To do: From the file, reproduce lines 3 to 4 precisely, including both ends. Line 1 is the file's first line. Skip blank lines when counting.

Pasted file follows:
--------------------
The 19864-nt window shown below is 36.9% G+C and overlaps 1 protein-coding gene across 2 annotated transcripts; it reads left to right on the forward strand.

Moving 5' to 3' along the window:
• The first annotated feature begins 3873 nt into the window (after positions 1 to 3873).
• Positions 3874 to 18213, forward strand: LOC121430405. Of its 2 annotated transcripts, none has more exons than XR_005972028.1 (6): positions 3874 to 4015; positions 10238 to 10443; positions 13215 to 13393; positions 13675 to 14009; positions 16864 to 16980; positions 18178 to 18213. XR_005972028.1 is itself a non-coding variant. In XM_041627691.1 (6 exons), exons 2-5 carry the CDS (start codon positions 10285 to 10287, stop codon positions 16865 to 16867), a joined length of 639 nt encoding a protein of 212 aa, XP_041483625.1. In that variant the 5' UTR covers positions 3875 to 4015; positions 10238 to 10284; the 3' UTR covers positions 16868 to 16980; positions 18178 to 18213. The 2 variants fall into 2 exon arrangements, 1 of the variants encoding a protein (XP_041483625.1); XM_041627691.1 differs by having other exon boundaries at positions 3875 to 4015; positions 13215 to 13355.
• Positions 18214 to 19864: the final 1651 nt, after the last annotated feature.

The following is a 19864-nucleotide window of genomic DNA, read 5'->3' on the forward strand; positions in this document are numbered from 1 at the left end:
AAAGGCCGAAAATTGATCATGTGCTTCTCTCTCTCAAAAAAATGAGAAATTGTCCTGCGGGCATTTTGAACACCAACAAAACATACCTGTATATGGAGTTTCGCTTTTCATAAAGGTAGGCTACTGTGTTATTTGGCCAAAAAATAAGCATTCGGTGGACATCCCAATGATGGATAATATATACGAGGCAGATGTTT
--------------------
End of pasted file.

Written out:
• The first annotated feature begins 3873 nt into the window (after positions 1 to 3873).
• Positions 3874 to 18213, forward strand: LOC121430405. Of its 2 annotated transcripts, none has more exons than XR_005972028.1 (6): positions 3874 to 4015; positions 10238 to 10443; positions 13215 to 13393; positions 13675 to 14009; positions 16864 to 16980; positions 18178 to 18213. XR_005972028.1 is itself a non-coding variant. In XM_041627691.1 (6 exons), exons 2-5 carry the CDS (start codon positions 10285 to 10287, stop codon positions 16865 to 16867), a joined length of 639 nt encoding a protein of 212 aa, XP_041483625.1. In that variant the 5' UTR covers positions 3875 to 4015; positions 10238 to 10284; the 3' UTR covers positions 16868 to 16980; positions 18178 to 18213. The 2 variants fall into 2 exon arrangements, 1 of the variants encoding a protein (XP_041483625.1); XM_041627691.1 differs by having other exon boundaries at positions 3875 to 4015; positions 13215 to 13355.